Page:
Alphabet X with X-ray fish. From the Getty Images iStock / 360 collection. Artwork by jehsomwang.
Scientists in the at the Smithsonian's National Museum of Natural History use X-ray imaging to study the complex bone structure and diversity of fish. This image gallery showcases X-ray images of sharks, their relatives, and bony fish, revealing how some fish have skeletons built from cartilage while others are built from bone.
In 2012, the National Museum of Natural History displayed "," a temporary exhibit that showcased fish evolution and diversity through 40 black and white X-ray images prepared for research purposes. Each X-ray is paired with a photograph of the preserved fish specimen, demostrating the value of radiography as a means of study that does not damage or destroy the specimen. to find out where this exhibit will be shown next, through 2015.
Xray Fish Stock Photos, Images, & Pictures - 17 Images
X Ray Fish Picture Pictures, Images and Stock Photos - iStock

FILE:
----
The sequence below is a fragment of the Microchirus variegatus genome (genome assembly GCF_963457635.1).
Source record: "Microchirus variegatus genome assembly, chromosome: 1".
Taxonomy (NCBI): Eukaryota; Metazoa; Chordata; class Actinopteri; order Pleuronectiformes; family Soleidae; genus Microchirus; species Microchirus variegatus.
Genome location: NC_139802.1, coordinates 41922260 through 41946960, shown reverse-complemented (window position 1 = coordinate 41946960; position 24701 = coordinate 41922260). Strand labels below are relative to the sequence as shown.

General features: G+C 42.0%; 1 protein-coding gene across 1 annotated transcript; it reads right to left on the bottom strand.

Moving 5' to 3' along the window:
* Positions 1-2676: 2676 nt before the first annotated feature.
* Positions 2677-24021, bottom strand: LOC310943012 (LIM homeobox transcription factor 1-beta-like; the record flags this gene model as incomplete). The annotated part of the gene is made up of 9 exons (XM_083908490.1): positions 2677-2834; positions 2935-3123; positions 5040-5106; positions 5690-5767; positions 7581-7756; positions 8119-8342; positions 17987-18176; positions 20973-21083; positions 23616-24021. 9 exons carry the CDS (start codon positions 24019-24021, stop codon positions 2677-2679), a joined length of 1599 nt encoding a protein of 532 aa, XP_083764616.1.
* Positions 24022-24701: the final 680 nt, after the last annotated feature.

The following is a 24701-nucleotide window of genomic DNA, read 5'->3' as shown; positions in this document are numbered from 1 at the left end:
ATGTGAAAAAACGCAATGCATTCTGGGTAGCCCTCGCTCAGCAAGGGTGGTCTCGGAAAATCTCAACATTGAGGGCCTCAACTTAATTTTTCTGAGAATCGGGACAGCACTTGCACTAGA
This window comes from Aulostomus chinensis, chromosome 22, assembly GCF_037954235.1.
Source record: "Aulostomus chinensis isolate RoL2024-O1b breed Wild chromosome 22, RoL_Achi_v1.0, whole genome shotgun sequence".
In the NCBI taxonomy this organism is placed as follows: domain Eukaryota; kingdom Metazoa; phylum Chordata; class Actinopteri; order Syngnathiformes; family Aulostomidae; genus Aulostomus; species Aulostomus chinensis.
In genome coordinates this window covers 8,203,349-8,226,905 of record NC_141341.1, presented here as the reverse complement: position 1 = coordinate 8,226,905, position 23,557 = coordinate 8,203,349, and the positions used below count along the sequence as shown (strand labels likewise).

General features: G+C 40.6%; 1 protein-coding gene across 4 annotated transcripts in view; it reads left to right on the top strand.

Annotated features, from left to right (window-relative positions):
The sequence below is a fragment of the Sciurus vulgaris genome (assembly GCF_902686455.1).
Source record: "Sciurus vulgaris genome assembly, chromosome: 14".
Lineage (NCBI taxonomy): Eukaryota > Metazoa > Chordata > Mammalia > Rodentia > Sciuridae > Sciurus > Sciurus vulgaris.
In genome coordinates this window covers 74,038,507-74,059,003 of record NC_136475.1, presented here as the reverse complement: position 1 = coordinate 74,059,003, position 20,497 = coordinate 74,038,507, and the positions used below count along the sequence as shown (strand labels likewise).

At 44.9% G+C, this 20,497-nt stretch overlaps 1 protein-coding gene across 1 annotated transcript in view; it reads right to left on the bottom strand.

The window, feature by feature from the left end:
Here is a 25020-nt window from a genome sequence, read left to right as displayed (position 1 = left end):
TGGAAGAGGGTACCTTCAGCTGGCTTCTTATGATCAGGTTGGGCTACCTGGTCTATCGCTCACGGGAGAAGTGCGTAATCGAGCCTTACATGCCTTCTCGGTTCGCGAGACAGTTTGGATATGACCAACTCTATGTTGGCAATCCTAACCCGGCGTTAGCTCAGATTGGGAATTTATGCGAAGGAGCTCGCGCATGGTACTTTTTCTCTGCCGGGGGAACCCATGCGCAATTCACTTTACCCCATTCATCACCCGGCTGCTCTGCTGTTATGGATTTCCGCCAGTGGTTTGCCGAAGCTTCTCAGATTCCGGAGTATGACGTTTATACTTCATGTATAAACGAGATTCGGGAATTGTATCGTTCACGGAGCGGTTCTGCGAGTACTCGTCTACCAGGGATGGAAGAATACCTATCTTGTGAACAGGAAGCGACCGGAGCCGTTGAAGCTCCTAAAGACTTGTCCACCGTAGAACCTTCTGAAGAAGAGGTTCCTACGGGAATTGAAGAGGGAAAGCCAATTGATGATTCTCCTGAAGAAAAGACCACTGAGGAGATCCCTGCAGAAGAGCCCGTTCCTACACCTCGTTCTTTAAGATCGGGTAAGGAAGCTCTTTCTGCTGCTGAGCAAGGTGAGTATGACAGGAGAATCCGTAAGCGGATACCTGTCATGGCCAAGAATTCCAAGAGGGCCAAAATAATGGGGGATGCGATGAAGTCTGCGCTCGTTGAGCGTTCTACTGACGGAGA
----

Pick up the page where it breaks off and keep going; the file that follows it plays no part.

Fish are vertebrates—animals with backbones—and have bodies supported by a bony skeleton. Variations in the skeleton, such as the number of vertebrae or the position of fins, tell the story of fish evolution, and x-rays capture that story. Before the discovery of x-rays in 1895, the only way to study fish skeletons was by slow, careful dissection, one fish at a time. But with x-ray technology, details of specimens can be recorded quickly, easily, and economically—while the specimens remain intact. The National Museum of Natural History has opened its newest temporary exhibition “X-Ray Vision: Fish Inside Out.” It features the X-ray images Smithsonian scientists use to better understand Earth’s underwater ecosystems. Visitors will be able to share in the beauty, biology and diversity of 40 breathtaking images. Specimens include such marvels as the winghead shark, a pancake batfish, a bulbous deep sea angler and an ox-eyed oreo as well as the mysterious coelacanth, a prehistoric fish thought to have gone extinct alongside the dinosaurs until it was rediscovered in 1938. The exhibition will be on display through Aug. 5, after which it will travel to 10 different cities as part of the Smithsonian Institution Traveling Exhibition Service (SITES) before completing its tour in 2015.X-Ray Vision: Fish Inside Out explores the diversity and evolution of fish through x-ray images produced by Smithsonian scientists. Although the x-rays featured in this exhibit were made for research purposes, the strikingly elegant images demonstrate the natural union of science and art. Arranged in evolutionary sequence—from fishes such as sharks and skates, which have cartilage instead of bone, to bony, spiny-finned species—these x-rays will lead you on a tour through the long stream of evolution.Summers, who is based at the UW’s , uses a small computerized tomography (CT) scanner in the back room of a lab to churn out dozens of fish scans from specimens gathered around the world. The machine works like a used in hospitals: A series of X-ray images is taken from different angles, then combined using computer processing to create three-dimensional images of the skeleton.